Cowslips for May Day and a wildflower weekend

When I was growing up cowslips were a true rarity; so scarce that they had an almost mythical status. Regarded as secret treasures, they were something to search for.

These days they are more abundant; often seen at this time of year growing along roadsides and up grassy banks; their mythical status retained, not through their scarcity, but due to their long association with May Day and folklore, or the legend that they first sprung from the ground in the place where St Peter dropped his keys to heaven.

Finding them in profusion in the garden here, thriving on our chalky clay and limestone, was one of the joys of moving to the House at Nab End. Self-seeding, they appear in mossy corners and adorn the front lawn.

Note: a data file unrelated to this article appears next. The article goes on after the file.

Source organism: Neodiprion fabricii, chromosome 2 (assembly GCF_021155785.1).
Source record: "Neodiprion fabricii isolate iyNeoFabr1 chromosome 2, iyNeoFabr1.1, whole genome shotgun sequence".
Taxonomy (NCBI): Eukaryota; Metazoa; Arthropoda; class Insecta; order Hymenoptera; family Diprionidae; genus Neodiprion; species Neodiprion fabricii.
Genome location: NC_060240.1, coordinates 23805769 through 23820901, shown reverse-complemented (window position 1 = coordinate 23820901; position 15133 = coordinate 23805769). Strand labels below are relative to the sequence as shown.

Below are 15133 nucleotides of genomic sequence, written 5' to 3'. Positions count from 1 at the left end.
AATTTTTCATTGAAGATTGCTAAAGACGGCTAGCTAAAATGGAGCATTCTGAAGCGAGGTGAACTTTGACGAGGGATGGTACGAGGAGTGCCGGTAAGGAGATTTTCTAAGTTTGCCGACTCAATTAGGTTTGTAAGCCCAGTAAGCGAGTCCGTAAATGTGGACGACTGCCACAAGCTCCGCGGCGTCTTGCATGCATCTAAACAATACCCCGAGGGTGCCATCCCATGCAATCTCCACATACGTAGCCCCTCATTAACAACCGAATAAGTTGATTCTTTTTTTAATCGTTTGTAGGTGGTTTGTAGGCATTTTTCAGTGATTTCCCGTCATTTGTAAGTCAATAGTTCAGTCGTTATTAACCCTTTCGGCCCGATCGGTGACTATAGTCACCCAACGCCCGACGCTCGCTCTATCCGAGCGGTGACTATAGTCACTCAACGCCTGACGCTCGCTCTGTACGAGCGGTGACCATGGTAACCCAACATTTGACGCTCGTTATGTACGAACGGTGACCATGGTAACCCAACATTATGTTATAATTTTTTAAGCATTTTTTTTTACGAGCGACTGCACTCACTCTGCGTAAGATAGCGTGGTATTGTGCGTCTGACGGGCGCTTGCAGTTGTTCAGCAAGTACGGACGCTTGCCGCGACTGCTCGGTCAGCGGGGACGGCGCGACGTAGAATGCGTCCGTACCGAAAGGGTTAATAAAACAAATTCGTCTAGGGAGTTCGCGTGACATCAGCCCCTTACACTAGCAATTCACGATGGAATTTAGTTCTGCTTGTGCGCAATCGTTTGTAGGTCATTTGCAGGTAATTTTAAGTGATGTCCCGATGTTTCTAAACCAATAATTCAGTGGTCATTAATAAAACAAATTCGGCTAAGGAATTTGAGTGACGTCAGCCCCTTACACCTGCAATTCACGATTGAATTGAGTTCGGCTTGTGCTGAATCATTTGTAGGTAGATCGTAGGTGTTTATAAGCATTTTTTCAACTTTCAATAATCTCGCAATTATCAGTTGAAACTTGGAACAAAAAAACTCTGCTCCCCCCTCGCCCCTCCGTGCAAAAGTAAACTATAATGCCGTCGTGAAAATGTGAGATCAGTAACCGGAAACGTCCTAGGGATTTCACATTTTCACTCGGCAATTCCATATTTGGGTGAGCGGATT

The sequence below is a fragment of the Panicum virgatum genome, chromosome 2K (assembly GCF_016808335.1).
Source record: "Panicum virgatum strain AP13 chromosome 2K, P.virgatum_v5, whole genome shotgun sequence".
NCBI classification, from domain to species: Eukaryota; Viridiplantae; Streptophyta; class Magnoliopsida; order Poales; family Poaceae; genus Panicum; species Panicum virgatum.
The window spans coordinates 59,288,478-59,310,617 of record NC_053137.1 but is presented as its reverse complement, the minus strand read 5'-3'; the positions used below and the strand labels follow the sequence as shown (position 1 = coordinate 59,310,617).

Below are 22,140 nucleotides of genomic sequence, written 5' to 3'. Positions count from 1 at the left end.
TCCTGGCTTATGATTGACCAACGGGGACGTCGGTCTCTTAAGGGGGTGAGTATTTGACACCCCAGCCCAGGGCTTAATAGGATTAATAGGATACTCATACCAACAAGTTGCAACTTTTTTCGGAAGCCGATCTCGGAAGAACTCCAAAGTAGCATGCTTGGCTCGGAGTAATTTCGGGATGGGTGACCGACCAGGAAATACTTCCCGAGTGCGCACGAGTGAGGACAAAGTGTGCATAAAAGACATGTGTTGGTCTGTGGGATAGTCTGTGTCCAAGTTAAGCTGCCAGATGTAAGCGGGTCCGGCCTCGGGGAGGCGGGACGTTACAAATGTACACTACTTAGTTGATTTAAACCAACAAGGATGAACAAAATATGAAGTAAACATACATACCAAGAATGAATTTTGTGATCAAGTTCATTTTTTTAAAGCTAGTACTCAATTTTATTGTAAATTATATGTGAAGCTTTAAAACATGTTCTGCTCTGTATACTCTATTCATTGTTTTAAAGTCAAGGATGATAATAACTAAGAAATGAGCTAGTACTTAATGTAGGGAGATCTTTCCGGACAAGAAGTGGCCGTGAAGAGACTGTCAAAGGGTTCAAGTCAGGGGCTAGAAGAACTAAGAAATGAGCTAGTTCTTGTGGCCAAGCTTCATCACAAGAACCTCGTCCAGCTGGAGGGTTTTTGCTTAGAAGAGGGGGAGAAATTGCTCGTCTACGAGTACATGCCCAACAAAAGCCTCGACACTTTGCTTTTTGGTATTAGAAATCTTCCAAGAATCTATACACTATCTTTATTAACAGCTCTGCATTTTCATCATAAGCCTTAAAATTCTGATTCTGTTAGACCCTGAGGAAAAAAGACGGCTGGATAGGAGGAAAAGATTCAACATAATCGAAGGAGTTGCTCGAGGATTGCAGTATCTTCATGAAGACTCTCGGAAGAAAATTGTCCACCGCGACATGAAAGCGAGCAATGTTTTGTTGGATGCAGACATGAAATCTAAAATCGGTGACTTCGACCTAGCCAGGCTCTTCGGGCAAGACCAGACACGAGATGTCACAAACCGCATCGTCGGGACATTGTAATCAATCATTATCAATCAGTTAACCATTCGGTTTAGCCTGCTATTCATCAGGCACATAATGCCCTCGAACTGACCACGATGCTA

On a May morning with the early sun filtering through their golden petals and picking out the deep grooves and veins on their leaves, they are a magical sight and, for me, remain a childhood treasure. And while they may be more common now than they were in the 70s and 80s, cowslips, along with many of our other native wildflowers, are still at risk; threatened by an ever increasing loss of suitable habitat in which to flourish.

The conservation charity Plantlife has recognized the importance of road verges as refuges for wildflowers and campaigns to protect them, as well as working to save our magnificent meadows.

Why not get outside and have a wildflower weekend over the Bank Holiday? There are spotter sheets to guide you on the Plantlife website here, and you can take snaps of the flowers you see and share them on Facebook, Twitter, or Instagram using #wildflowerwkend

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